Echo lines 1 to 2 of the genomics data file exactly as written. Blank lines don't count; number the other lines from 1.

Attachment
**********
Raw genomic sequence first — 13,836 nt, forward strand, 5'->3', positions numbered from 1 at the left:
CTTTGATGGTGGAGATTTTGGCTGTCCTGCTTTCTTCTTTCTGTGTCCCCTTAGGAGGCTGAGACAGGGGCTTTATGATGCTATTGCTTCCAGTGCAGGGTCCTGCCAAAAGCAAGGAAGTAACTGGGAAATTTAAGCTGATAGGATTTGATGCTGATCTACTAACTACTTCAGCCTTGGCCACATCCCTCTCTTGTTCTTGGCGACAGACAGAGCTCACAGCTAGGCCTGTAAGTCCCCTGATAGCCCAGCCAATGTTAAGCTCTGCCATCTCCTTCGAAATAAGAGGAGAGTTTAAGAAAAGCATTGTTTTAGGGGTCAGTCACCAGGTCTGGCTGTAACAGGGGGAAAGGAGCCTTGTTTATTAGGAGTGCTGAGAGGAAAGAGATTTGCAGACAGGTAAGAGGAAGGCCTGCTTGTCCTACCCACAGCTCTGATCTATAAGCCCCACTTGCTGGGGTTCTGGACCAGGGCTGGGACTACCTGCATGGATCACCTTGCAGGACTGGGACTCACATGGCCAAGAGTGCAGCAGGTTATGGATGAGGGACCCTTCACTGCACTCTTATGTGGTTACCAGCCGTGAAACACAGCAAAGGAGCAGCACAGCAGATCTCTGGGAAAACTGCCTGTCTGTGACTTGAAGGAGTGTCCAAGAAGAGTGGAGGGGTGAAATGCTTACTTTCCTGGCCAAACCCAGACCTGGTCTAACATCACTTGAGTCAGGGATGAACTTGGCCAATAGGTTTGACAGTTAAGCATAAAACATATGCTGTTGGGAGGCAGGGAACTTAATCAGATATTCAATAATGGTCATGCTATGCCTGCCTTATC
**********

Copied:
Raw genomic sequence first — 13,836 nt, forward strand, 5'->3', positions numbered from 1 at the left:
CTTTGATGGTGGAGATTTTGGCTGTCCTGCTTTCTTCTTTCTGTGTCCCCTTAGGAGGCTGAGACAGGGGCTTTATGATGCTATTGCTTCCAGTGCAGGGTCCTGCCAAAAGCAAGGAAGTAACTGGGAAATTTAAGCTGATAGGATTTGATGCTGATCTACTAACTACTTCAGCCTTGGCCACATCCCTCTCTTGTTCTTGGCGACAGACAGAGCTCACAGCTAGGCCTGTAAGTCCCCTGATAGCCCAGCCAATGTTAAGCTCTGCCATCTCCTTCGAAATAAGAGGAGAGTTTAAGAAAAGCATTGTTTTAGGGGTCAGTCACCAGGTCTGGCTGTAACAGGGGGAAAGGAGCCTTGTTTATTAGGAGTGCTGAGAGGAAAGAGATTTGCAGACAGGTAAGAGGAAGGCCTGCTTGTCCTACCCACAGCTCTGATCTATAAGCCCCACTTGCTGGGGTTCTGGACCAGGGCTGGGACTACCTGCATGGATCACCTTGCAGGACTGGGACTCACATGGCCAAGAGTGCAGCAGGTTATGGATGAGGGACCCTTCACTGCACTCTTATGTGGTTACCAGCCGTGAAACACAGCAAAGGAGCAGCACAGCAGATCTCTGGGAAAACTGCCTGTCTGTGACTTGAAGGAGTGTCCAAGAAGAGTGGAGGGGTGAAATGCTTACTTTCCTGGCCAAACCCAGACCTGGTCTAACATCACTTGAGTCAGGGATGAACTTGGCCAATAGGTTTGACAGTTAAGCATAAAACATATGCTGTTGGGAGGCAGGGAACTTAATCAGATATTCAATAATGGTCATGCTATGCCTGCCTTATC